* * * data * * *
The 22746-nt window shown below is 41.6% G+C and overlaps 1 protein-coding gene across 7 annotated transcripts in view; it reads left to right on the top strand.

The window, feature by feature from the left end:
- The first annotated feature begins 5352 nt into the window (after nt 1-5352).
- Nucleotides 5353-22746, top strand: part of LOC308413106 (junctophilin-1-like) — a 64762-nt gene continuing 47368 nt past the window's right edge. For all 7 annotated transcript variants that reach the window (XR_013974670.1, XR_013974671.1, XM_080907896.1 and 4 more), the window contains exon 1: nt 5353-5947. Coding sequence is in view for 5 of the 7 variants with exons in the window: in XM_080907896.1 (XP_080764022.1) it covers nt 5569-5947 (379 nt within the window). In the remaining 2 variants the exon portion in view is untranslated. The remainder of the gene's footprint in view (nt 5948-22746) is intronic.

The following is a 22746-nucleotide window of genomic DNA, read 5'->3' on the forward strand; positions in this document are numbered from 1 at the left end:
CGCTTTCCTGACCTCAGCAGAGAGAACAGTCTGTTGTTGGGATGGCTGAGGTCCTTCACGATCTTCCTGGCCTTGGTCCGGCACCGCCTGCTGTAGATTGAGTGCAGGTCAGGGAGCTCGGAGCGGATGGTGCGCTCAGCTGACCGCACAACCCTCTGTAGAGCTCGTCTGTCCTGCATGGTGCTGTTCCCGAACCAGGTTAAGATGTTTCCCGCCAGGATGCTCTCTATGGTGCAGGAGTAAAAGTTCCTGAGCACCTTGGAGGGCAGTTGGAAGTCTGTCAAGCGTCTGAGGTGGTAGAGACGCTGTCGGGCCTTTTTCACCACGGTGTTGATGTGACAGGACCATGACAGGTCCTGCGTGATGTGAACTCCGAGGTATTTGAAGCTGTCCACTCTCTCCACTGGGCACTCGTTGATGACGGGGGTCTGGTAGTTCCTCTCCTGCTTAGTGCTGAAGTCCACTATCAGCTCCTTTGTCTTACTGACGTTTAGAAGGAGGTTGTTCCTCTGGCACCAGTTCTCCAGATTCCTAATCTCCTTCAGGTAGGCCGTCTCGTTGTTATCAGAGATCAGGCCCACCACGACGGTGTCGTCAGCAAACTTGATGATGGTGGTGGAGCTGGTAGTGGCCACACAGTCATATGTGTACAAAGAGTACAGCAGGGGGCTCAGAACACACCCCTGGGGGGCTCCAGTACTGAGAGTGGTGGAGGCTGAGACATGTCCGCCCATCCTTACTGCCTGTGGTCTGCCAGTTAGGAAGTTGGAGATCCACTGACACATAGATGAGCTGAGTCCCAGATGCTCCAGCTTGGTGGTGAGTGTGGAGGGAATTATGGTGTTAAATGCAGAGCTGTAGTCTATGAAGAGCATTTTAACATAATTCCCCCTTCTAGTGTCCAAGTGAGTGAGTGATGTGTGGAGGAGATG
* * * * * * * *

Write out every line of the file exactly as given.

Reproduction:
The 22746-nt window shown below is 41.6% G+C and overlaps 1 protein-coding gene across 7 annotated transcripts in view; it reads left to right on the top strand.

The window, feature by feature from the left end:
- The first annotated feature begins 5352 nt into the window (after nt 1-5352).
- Nucleotides 5353-22746, top strand: part of LOC308413106 (junctophilin-1-like) — a 64762-nt gene continuing 47368 nt past the window's right edge. For all 7 annotated transcript variants that reach the window (XR_013974670.1, XR_013974671.1, XM_080907896.1 and 4 more), the window contains exon 1: nt 5353-5947. Coding sequence is in view for 5 of the 7 variants with exons in the window: in XM_080907896.1 (XP_080764022.1) it covers nt 5569-5947 (379 nt within the window). In the remaining 2 variants the exon portion in view is untranslated. The remainder of the gene's footprint in view (nt 5948-22746) is intronic.

The following is a 22746-nucleotide window of genomic DNA, read 5'->3' on the forward strand; positions in this document are numbered from 1 at the left end:
CGCTTTCCTGACCTCAGCAGAGAGAACAGTCTGTTGTTGGGATGGCTGAGGTCCTTCACGATCTTCCTGGCCTTGGTCCGGCACCGCCTGCTGTAGATTGAGTGCAGGTCAGGGAGCTCGGAGCGGATGGTGCGCTCAGCTGACCGCACAACCCTCTGTAGAGCTCGTCTGTCCTGCATGGTGCTGTTCCCGAACCAGGTTAAGATGTTTCCCGCCAGGATGCTCTCTATGGTGCAGGAGTAAAAGTTCCTGAGCACCTTGGAGGGCAGTTGGAAGTCTGTCAAGCGTCTGAGGTGGTAGAGACGCTGTCGGGCCTTTTTCACCACGGTGTTGATGTGACAGGACCATGACAGGTCCTGCGTGATGTGAACTCCGAGGTATTTGAAGCTGTCCACTCTCTCCACTGGGCACTCGTTGATGACGGGGGTCTGGTAGTTCCTCTCCTGCTTAGTGCTGAAGTCCACTATCAGCTCCTTTGTCTTACTGACGTTTAGAAGGAGGTTGTTCCTCTGGCACCAGTTCTCCAGATTCCTAATCTCCTTCAGGTAGGCCGTCTCGTTGTTATCAGAGATCAGGCCCACCACGACGGTGTCGTCAGCAAACTTGATGATGGTGGTGGAGCTGGTAGTGGCCACACAGTCATATGTGTACAAAGAGTACAGCAGGGGGCTCAGAACACACCCCTGGGGGGCTCCAGTACTGAGAGTGGTGGAGGCTGAGACATGTCCGCCCATCCTTACTGCCTGTGGTCTGCCAGTTAGGAAGTTGGAGATCCACTGACACATAGATGAGCTGAGTCCCAGATGCTCCAGCTTGGTGGTGAGTGTGGAGGGAATTATGGTGTTAAATGCAGAGCTGTAGTCTATGAAGAGCATTTTAACATAATTCCCCCTTCTAGTGTCCAAGTGAGTGAGTGATGTGTGGAGGAGATG